These videos on Twitter show you how dangerous Hurricane Matthew can be

Hurricane Matthew: Florida faced quite possibly the most dangerous storm in living memory

By: Express Web Desk | New Delhi | Published:October 7, 2016 8:17 pm
hurricane matthew, matthew, florida, hurricane matthew live, hurricane matthew florida, hurricane matthew haiti, hurricane matthew update, Twitter, hurricane matthew news Hurricane Matthew: It was the most powerful storm to threaten the U.S. Atlantic coast in more than a decade, and had already left more than 330 dead in its wake across the Caribbean. (AP Photo/Tim Aylen)

More than 450 people have been reported killed in Haiti in the wake of Hurricane Matthew that swept through the country uprooting houses and rendering thousands homeless. It also scraped the Atlantic coast of Florida shutting out power and communication in millions of homes. Emergency had been declared in the states of Florida and South Carolina by the Obama administration which began evacuation procedures much ahead of the hurricane’s arrival.

Hurricane Matthew is one of the strongest to hit Florida in more than a decade. It came with wind speeds of 120 mph, howling and causing chaos across several coastal areas.

To truly understand the hurricane’s ferocity, one needs only a look at some of the videos circulating on Twitter. Many of these short videos, showing the damage of the storm, are posted by reporters and storm hunters.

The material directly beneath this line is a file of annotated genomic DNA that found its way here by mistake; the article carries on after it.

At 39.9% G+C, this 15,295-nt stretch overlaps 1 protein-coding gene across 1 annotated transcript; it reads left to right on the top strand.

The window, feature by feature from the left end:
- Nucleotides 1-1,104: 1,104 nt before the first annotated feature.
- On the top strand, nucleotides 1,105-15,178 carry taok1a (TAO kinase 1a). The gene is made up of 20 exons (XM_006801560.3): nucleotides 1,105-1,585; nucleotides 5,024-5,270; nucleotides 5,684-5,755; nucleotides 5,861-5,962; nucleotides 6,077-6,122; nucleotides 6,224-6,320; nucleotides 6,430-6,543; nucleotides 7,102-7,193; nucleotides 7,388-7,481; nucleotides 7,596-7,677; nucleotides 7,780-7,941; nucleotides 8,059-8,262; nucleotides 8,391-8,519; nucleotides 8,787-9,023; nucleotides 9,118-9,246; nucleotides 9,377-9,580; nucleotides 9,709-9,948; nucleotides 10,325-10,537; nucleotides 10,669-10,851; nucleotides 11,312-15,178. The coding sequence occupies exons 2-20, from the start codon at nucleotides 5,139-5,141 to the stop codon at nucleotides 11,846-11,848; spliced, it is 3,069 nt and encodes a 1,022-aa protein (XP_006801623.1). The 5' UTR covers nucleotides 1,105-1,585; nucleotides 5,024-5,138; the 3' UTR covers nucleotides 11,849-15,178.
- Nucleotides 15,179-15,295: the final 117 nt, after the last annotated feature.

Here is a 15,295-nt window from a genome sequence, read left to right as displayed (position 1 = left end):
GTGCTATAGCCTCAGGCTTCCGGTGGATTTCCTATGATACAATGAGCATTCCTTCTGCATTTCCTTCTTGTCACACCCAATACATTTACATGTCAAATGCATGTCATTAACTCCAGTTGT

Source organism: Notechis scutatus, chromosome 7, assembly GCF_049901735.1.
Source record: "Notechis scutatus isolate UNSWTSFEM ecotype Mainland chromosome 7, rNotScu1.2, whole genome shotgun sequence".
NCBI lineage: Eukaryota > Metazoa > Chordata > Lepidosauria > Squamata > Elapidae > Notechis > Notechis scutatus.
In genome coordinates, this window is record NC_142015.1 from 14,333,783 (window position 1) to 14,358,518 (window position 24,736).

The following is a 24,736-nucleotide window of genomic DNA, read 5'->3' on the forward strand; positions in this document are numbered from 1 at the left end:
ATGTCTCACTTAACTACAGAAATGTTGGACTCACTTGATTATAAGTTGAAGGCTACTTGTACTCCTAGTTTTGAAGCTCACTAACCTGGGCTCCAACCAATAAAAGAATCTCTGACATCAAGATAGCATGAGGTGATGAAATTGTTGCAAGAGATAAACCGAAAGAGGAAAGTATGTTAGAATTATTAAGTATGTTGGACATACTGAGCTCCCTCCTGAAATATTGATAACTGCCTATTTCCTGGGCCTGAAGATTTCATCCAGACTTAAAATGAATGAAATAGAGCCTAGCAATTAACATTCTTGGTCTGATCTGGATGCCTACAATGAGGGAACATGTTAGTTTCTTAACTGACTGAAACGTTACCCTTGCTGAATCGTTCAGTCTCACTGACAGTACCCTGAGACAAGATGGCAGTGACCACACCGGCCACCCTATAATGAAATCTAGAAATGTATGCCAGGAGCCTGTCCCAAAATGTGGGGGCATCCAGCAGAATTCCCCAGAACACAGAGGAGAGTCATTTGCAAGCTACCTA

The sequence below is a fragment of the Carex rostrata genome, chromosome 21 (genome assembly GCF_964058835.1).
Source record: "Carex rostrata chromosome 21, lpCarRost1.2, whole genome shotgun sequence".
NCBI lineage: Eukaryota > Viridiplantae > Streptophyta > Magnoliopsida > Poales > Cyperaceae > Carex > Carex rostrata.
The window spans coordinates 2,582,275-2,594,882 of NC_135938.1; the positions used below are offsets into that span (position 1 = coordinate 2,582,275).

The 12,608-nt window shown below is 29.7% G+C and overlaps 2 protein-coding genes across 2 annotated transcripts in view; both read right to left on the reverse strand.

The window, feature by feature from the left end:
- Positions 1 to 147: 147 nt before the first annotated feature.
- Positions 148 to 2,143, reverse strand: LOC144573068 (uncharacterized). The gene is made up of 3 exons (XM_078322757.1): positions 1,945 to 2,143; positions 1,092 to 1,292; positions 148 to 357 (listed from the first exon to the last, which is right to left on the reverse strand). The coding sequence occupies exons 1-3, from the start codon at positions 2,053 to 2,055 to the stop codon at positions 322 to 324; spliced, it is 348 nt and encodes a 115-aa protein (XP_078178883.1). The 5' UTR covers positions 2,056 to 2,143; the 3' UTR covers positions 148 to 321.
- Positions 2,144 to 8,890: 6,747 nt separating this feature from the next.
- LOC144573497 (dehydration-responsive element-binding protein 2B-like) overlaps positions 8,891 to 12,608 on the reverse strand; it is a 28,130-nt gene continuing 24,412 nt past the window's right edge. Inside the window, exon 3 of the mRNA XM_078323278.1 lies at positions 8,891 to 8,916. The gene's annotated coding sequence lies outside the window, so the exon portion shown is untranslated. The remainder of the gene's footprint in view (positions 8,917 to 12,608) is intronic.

As Hurricane Matthew barreled in from the Atlantic threatening coastal cities with surging tides, Florida faced quite possibly the most dangerous storm in living memory. Though the hurricane was downgraded to a Category 3 one, people were still warned that they should not take the risk of staying back in their homes.

“The winds are ferocious right now,” Jeff Piotrowski, a 40-year-old storm chaser from Tulsa, Oklahoma told Reuters.

Evacuation orders were issued for areas covering at least three million residents and major cities like Jacksonville, Florida and Savannah, Georgia lay in the path of the terrible storm.

Daytona Beach imposed a curfew that was to last until dawn tomorrow. As the first bouts of heavy rain and powerful gusts arrived at seafront resorts presaging the storm beyond, more than 90,000 homes and businesses in Florida had lost power.

Matthew has already battered Haiti, Jamaica, Cuba, the Dominican Republic and the Bahamas and US officials are taking no chances, warning that loss of life is a virtual certainty. “This storm is a monster,” declared Florida’s Governor Rick Scott. “I want everybody to survive this. We can rebuild homes. We can rebuild businesses… We can’t rebuild a life.”